Jan
06
2009
3

How to Buy a New Computer: Part I: Balancing Want and Need

Broken Laptop

Old Laptop

Out With The Old…

Unfortunately, its that time again.  When my laptop died for the first time I got it repaired.  When it died again, it had the good manners to at least do so within the repair warranty.

My trusty sidekick died for the third and final time on December 31, 2008.[1]

…And In With The New!

Now its time to get a new laptop.  I’m reluctant to buy another Dell.  Dell installed nVidia graphics chips on the motherboard.  Those nVidia chips have  a critical flaw in that they overheat and pull away from the motherboard.  Sound familiar?  Well, this was the exact problem I was having with my laptop.  Apparently this problem has spawned a lawsuit against nVidia.

New Laptop

New Laptop

I’m undecided what kind of laptop I want/need.  A netbook?  A basic laptop?  A high-end laptop?[2]

Figure out what you need, then figure out what you want

Needs

Its all about what you want and what you need.  I need a laptop that will let me program, surf the web, listen to music, and send e-mail.  This accounts for roughly 98% of my computer usage.

The last 2% of computer usage is comprised of processor intensive activities such as watching DVD’s, video games, video editing, DVD and CD burning, and manipulating large amounts of programming code.  For instance, the WCAB legacy number to EAMS number converter involved more than 4.6 million lines of code. [3] My previous laptop struggled with that one. I probably only do these things once every six months or so.

For what I need, a netbook would actually work very well for me.

Wants

As any computer user knows, its very frustrating to have a computer that will not do what you want or takes to long to do it.  My wants are a super slim, light-weight, battery efficient, computer that has the processing power to deal with large amounts of data and the ability to burn DVD’s and CD’s.

A netbook fulfills the wants of a slim, light-weight, and battery efficient computer.  A basic laptop would suffice for the processing power and CD/DVD burning capabilities.

Having it all

When it comes to laptops, sometimes you can have it all – it just depends how you’re going to compromise.

  • If money were no object, this would be a no-brainer: buy a high-end light and powerful laptop.  These cost $1500 and start climbing steeply after that.
  • The other compromise is not so intuitive.  A very decent external CD/DVD burner combo drive would probably only cost $75 or so.  If I’m only burning discs 2% of the time, this is a very reasonable solution.  The bigger problem is the underpowered processors in netbooks.  They simply do not have the ability to play new games, handle large amounts of data, or deal with too many simultaneous tasks.  The only possible work around here is where you use your underpowered laptop to remotely control a more powerful computer and use that more powerful computer to crunch numbers.[4] However, this won’t help with video games.  ;)

Decision Time

What am I going to get?  I’m going to run down the pro’s and con’s of netbooks, basic laptops, and high-end laptops next time.  Stay tuned!

  1. Photo courtesy of Just Us 3 []
  2. Photo courtesy of Ciccio Pizzettaro []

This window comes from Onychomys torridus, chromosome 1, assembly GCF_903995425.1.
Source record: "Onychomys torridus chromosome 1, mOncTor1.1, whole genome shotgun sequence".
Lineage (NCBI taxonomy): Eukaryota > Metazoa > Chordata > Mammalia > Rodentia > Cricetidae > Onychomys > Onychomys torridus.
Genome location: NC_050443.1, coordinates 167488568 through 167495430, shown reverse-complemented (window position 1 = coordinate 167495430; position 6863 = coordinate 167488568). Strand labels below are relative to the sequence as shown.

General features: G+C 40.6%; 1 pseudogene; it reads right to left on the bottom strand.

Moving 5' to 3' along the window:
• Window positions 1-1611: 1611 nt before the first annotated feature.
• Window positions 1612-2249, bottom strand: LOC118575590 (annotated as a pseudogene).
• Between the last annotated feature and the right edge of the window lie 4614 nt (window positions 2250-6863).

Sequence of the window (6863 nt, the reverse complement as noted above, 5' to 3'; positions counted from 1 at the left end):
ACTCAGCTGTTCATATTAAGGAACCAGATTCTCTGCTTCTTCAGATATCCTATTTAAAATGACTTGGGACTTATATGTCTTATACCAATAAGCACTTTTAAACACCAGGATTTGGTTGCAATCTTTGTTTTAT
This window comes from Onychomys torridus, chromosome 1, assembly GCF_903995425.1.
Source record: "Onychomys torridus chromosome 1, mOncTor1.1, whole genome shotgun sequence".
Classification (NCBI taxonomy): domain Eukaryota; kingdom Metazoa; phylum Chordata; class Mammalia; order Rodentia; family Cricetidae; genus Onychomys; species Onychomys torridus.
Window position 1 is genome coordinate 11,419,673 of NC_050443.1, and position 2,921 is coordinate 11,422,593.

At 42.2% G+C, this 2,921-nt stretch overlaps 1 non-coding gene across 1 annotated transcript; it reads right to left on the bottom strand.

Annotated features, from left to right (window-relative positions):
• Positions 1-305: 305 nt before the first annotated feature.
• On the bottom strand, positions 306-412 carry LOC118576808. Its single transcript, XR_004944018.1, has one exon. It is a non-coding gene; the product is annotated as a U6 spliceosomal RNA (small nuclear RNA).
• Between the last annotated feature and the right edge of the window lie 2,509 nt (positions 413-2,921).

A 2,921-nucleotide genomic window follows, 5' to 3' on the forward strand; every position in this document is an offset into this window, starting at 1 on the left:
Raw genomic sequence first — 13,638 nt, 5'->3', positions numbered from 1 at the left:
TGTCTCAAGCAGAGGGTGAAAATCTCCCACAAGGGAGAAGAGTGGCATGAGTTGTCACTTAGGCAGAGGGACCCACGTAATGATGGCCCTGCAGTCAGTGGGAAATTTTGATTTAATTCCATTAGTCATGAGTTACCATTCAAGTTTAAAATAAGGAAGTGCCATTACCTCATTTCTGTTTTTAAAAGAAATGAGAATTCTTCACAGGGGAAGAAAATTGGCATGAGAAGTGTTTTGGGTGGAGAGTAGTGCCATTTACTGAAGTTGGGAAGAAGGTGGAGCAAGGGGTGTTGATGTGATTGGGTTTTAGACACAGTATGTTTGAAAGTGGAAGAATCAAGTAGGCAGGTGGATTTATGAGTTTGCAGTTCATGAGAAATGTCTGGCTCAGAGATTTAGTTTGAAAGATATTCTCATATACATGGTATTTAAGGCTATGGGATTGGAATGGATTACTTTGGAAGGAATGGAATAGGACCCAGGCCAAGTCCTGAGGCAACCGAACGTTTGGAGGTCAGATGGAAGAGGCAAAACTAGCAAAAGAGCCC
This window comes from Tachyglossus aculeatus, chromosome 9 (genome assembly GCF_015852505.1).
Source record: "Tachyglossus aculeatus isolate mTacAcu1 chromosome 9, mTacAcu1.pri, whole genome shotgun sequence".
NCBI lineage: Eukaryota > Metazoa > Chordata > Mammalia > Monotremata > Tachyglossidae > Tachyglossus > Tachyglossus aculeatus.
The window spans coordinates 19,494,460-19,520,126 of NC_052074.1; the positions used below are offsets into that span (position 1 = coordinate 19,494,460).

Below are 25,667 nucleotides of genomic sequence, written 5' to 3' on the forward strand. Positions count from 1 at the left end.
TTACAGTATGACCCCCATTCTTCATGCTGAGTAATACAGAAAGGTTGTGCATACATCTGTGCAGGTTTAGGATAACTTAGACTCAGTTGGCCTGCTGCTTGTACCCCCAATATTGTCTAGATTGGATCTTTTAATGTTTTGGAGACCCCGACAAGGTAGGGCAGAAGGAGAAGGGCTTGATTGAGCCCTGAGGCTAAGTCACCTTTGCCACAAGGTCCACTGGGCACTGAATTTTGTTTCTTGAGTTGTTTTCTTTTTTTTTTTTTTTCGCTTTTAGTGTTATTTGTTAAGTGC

3. Seriously.  4.6 million. []
  4. Scroll down to the part about TightVNC. []
Sep
17
2008
0

Why Web Apps Rule

The Internets

The Internets

I’m not exactly a neutral party when it comes to “web apps” (short for “web application”) versus their downloadable-installable cousins.  This website, its articles, and blog posts are basically just packaging for my own suite of free web apps, workers’ compensation calculators.

For the purposes of this post, I’m restricting the definition of “web app” to those programming applications which run from inside an internet web browser and require an internet connection to operate.  I’m excluding those hybrid web apps that require plugins to be installed (think flash or adobe multimedia banner ads).  While web apps have inherent…

Weaknesses

  1. Web browser. Some require a particular type or version of a web browser.
  2. Internet Connection. They won’t work without one.  If you lose your internet connection, you’ve just become isolated from your information and the program.
  3. Form. Sometimes the program will look different depending upon the type or version of web browser.
  4. Function. Sometimes the program will act slightly differently depending upon the type or version of web browser.

… there are also undeniable…

Consumer Benefits

  1. Portability. Web apps allow you to access your information from the internet.
  2. Independence. Web apps allow you to access your information from any computer.
  3. User Friendly. Nothing to download, install, or maintain.
  4. Seamless. These days web apps use AJAX so that your computer doesn’t need to reload the page to show you new information.  The result are web based programs that look and act as if the program was installed on your computer.
  5. Braindead Backups. Since all information is stored on the web app server, a browser crash doesn’t have to mean the end of the world.  No need to do anything.
  6. Updates. You immediately benefit from web app server program updates without needing to do anything.
  7. Compatibility. Most web apps can’t interfere with other programs on your computer.
  8. IT Security. With nothing to install, your IT professionals don’t need to worry about what you’ve got installed on your computer.

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